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The Wisdom and the Hysteria

Opposition to NYC's bike infrastructure improvements was loud, emotional, and ultimately ineffective. But can planners like Janette Sadik-Khan learn from seemingly unhinged opponents? Planetizen Blogger Josh Stephens decided to ask.
Josh Stephens | May 2, 2014, 12pm PDT
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Eric Fischer

Janette Sadik-Khan reads cities like few others do. She may not, though, have read her Plutarch.

At the recent Journalists Forum on Land and the Built Environment (sponsored by the Lincoln Institute of Land Policy, the Harvard Graduate School of Design, and the Harvard Nieman Foundation), I asked Sadik-Kahn a question straight out of Cato the Younger: “was there any wisdom in the hysteria?”

Let’s back up and discuss why hysteria might be so familiar to a former commissioner of the New York City Department of Transportation. (As if hysteria wouldn’t be familiar to anyone holding that position.)

In her six years serving under then-Mayor Michael Bloomberg, Sadik-Khan famously updated New York City’s streetscape in ways unlike any of her predecessors. I’m sure I’m not the first to compare her to an enlightened Robert Moses, who built much of the city’s mid-20th century infrastructure seemingly by force of will, but it’s still an apt equivalence.

Whereas Moses built bridges and sometimes bulldozed neighborhoods, Sadik-Khan took a lighter approach. She brought pedestrian plazas and green-striped bike lanes to the urban jungle, often using little more than some sawhorses and paint.

Moses’ nemesis, the late, great Jane Jacobs, likely would have approved.

Sadik-Khan is not merely “progressive.” While she fawns over pleasant photos of art students cheerily sketching in a temporary plaza, her progressivism is also based on data, metrics, and an expansive notion of what metrics to follow. She has the metrics about the benefits of bike lanes and the angle of public opinion. And she embraces formerly radical ideas that, though they have been adopted by the younger generation of planners, often have trouble rising through petrified bureaucracies.

She also has a commanding personality.

Sadik-Khan's presentation at the journalists forum focused not just on her accomplishments but also, to her credit, on her detractors. Time and again a vocal minority of New Yorkers challenged Sadik-Khan, often in harebrained ways. She showed headlines and videos describing some of the more vehement and ludicrous accusations about her improvements. Opponents likened bike lanes to the Gaza Strip. They insisted that the city would crumble.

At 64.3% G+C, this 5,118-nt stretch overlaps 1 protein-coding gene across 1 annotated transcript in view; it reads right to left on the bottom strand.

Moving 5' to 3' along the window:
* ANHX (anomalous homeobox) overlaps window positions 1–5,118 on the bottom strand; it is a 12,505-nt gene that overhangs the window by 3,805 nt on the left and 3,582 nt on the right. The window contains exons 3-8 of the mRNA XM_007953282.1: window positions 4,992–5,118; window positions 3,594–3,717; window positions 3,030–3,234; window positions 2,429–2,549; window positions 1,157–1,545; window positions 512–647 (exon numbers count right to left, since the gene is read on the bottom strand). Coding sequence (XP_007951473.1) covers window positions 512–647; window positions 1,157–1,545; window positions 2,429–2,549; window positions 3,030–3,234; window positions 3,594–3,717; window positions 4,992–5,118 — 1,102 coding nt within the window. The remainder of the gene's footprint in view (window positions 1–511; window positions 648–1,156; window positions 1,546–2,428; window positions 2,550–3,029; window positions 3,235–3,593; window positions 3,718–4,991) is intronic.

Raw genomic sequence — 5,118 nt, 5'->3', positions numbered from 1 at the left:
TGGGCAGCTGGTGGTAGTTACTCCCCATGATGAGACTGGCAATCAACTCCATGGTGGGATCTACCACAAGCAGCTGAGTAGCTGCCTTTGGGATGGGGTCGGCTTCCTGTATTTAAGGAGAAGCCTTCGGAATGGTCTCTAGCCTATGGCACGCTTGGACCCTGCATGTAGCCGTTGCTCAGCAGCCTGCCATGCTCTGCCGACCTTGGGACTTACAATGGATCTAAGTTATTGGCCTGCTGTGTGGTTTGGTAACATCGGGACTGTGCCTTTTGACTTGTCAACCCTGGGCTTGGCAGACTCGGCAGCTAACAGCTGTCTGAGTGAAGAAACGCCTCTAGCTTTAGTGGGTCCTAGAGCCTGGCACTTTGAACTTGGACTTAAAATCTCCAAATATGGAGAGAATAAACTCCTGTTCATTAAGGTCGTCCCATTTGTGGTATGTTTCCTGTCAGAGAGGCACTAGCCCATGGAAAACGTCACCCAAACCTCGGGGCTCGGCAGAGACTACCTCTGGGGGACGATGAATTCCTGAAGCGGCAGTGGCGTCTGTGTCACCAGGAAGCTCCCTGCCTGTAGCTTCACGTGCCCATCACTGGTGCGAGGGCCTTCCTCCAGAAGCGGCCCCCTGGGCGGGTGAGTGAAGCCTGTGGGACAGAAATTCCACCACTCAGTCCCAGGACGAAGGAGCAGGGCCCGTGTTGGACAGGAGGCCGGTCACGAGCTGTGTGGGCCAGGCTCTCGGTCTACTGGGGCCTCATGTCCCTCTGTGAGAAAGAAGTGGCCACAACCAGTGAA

Dorothy Rabinowitz, a member of the Wall Street Journal’s editorial board, famously warned that bike lanes were “totalitarian.” She told New York Magazine that the Citibike bike-sharing program, “is the stuff of your darkest aesthetic dreams. There is nothing human about the racks.” (As if the city's two million or so cars and trucks are nothing but Rembrandt paintings on wheels. And don't get me started on Donald Trump's buildings.)

As Rabinowitz proves, you clearly don’t need a backyard to be a NIMBY.

It’s not hard to imagine that Sadik-Khan shrugged off the criticism, knowing that the correctness of her views and the support of the silent majority (and of Mayor Mike) would win the day. She’s been able to dismiss naysayers in ways that other planners have not. She’s been so dismissive, it seems, that she hasn’t even had to formulate a response to them.  

As I tried to explain to Sadik-Khan at the journalists forum, I was wondering – despite her convictions – if any of those activists had ever given her pause or caused her team to alter a project. I was hoping for insight into the mind of someone who has stared down NIMBYism and caused it to turn tail. I suppose that’s what I got.

Sadik-Khan couldn’t even verbalize a response. Literally throwing up her hands and quivering with what I can describe only as condescension, she made it clear that she resented the question, as if I was the one who was hysterical.

A simple “no” would have sufficed.            

I asked my question for two reasons: First, regardless of their personal sympathies, journalists have to at least give passing credence to opposing views. Second, as Sadik-Khan knows full well, the opponents whom she brushed aside would have stopped many of her counterparts dead in their tracks. It’s not unreasonable to try to give her the chance to explain how she prevailed if only so that others could learn to follow her lead.  

Poor responses to NIMBYs and other conservatives – most notably those of Tea Party supporters, many of whom are taking aim at smart growth – have undermined plans into which many fine planners have put their life’s work. The ability to calmly and empathetically acknowledge, consider, and respond to opposition – not matter how unreasonable it may seem – can be a planner’s greatest asset.

I figured that Sadik-Khan would know how to do this – I know she does. I wanted to see that asset in full bloom, especially since she is one of our greatest planners. I wanted to be able to write a blog with insight that I could have conveyed from her to the rest of the planning world. I was hoping that Sadik-Khan might be an ambassador for tough, but thoughtful, planning and would demonstrate that she could be both eminent and sympathetic. Instead, I found myself intimidated and belittled.

That’s one way, I suppose, to get things done. Make some plans, run some numbers, answer only the questions you like, and give your opponents the occasional icy stare. For what it's worth, the cyclists of New York are definitely better off for Sadik-Khan's efforts -- and so is (almost) everyone else.

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